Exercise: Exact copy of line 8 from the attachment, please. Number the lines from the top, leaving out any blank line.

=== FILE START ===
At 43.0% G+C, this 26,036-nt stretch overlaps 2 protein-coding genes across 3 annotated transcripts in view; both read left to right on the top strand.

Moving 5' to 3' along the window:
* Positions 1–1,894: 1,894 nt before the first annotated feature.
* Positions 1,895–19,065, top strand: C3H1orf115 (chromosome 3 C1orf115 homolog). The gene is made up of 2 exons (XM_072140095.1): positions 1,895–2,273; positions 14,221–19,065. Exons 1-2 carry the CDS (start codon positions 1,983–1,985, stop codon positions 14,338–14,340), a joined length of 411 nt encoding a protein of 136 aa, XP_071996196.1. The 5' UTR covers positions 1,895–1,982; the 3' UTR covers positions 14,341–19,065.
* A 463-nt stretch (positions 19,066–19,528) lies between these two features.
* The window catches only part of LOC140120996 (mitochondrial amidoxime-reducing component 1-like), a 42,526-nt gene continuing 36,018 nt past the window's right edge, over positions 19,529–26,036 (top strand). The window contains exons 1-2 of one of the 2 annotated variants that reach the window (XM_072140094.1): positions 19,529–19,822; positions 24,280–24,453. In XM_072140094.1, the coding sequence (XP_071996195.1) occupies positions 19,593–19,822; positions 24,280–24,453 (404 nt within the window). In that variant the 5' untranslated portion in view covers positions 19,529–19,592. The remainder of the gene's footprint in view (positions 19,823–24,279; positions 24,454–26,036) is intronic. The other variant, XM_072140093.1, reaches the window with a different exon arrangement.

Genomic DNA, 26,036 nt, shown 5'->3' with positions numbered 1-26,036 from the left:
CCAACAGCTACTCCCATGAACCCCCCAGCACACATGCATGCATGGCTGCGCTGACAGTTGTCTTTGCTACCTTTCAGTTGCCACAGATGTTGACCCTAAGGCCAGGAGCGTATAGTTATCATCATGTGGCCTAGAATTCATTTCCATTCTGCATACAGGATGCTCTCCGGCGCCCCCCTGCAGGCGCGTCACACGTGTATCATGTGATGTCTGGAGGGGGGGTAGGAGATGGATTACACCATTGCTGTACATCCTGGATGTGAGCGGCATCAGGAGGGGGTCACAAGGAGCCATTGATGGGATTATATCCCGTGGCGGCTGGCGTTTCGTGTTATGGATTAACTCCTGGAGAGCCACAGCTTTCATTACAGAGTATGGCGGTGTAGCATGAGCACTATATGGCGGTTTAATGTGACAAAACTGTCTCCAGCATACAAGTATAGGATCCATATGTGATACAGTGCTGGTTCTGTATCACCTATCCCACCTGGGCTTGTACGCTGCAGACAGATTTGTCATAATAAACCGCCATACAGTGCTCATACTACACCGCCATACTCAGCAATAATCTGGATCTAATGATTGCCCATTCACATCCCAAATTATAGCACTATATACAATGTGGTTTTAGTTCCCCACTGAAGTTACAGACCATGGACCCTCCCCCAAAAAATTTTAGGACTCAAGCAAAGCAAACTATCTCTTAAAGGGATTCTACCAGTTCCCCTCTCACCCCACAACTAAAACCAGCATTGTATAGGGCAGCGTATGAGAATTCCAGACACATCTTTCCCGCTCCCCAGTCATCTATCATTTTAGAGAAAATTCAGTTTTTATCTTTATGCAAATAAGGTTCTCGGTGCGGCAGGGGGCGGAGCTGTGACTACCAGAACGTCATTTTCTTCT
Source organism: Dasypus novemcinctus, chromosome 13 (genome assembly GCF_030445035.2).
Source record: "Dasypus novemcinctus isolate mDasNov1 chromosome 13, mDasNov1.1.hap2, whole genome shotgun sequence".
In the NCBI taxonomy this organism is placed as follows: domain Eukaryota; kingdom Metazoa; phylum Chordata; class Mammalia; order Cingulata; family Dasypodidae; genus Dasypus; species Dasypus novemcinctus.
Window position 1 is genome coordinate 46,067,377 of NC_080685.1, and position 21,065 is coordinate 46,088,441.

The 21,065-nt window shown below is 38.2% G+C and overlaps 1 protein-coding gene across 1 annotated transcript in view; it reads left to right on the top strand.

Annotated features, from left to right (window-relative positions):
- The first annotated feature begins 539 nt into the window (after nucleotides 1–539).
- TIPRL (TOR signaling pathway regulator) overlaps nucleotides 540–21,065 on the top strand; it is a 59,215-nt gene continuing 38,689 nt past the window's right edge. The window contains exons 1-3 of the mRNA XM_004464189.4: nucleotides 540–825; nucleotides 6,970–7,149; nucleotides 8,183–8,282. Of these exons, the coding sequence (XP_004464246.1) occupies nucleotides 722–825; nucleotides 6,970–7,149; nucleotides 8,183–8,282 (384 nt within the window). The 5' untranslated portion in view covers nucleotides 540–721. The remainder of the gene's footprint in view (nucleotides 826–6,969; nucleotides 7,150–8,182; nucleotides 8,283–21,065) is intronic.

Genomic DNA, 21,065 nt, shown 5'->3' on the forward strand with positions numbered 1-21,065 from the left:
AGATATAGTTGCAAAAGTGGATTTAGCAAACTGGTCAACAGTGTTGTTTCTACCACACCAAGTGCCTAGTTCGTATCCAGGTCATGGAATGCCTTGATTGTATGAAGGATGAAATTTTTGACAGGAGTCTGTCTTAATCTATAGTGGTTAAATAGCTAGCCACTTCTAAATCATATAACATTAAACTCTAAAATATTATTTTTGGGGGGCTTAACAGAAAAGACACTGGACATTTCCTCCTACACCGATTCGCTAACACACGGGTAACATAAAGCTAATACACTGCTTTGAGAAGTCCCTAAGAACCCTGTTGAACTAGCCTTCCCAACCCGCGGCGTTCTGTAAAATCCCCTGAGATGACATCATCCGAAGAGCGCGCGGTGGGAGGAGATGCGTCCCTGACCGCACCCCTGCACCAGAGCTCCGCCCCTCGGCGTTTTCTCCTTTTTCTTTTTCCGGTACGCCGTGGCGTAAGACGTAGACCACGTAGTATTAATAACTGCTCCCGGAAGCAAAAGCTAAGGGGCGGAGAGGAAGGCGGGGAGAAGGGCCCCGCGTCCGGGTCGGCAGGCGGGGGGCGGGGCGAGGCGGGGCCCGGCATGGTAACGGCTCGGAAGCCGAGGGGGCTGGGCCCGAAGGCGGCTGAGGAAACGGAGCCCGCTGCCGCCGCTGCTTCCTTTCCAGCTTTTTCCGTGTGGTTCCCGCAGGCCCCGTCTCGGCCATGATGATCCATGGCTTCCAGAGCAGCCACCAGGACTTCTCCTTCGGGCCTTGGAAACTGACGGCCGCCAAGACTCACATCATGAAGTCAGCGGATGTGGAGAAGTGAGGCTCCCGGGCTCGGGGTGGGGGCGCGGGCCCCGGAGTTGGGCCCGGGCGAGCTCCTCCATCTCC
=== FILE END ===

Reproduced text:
CCAACAGCTACTCCCATGAACCCCCCAGCACACATGCATGCATGGCTGCGCTGACAGTTGTCTTTGCTACCTTTCAGTTGCCACAGATGTTGACCCTAAGGCCAGGAGCGTATAGTTATCATCATGTGGCCTAGAATTCATTTCCATTCTGCATACAGGATGCTCTCCGGCGCCCCCCTGCAGGCGCGTCACACGTGTATCATGTGATGTCTGGAGGGGGGGTAGGAGATGGATTACACCATTGCTGTACATCCTGGATGTGAGCGGCATCAGGAGGGGGTCACAAGGAGCCATTGATGGGATTATATCCCGTGGCGGCTGGCGTTTCGTGTTATGGATTAACTCCTGGAGAGCCACAGCTTTCATTACAGAGTATGGCGGTGTAGCATGAGCACTATATGGCGGTTTAATGTGACAAAACTGTCTCCAGCATACAAGTATAGGATCCATATGTGATACAGTGCTGGTTCTGTATCACCTATCCCACCTGGGCTTGTACGCTGCAGACAGATTTGTCATAATAAACCGCCATACAGTGCTCATACTACACCGCCATACTCAGCAATAATCTGGATCTAATGATTGCCCATTCACATCCCAAATTATAGCACTATATACAATGTGGTTTTAGTTCCCCACTGAAGTTACAGACCATGGACCCTCCCCCAAAAAATTTTAGGACTCAAGCAAAGCAAACTATCTCTTAAAGGGATTCTACCAGTTCCCCTCTCACCCCACAACTAAAACCAGCATTGTATAGGGCAGCGTATGAGAATTCCAGACACATCTTTCCCGCTCCCCAGTCATCTATCATTTTAGAGAAAATTCAGTTTTTATCTTTATGCAAATAAGGTTCTCGGTGCGGCAGGGGGCGGAGCTGTGACTACCAGAACGTCATTTTCTTCT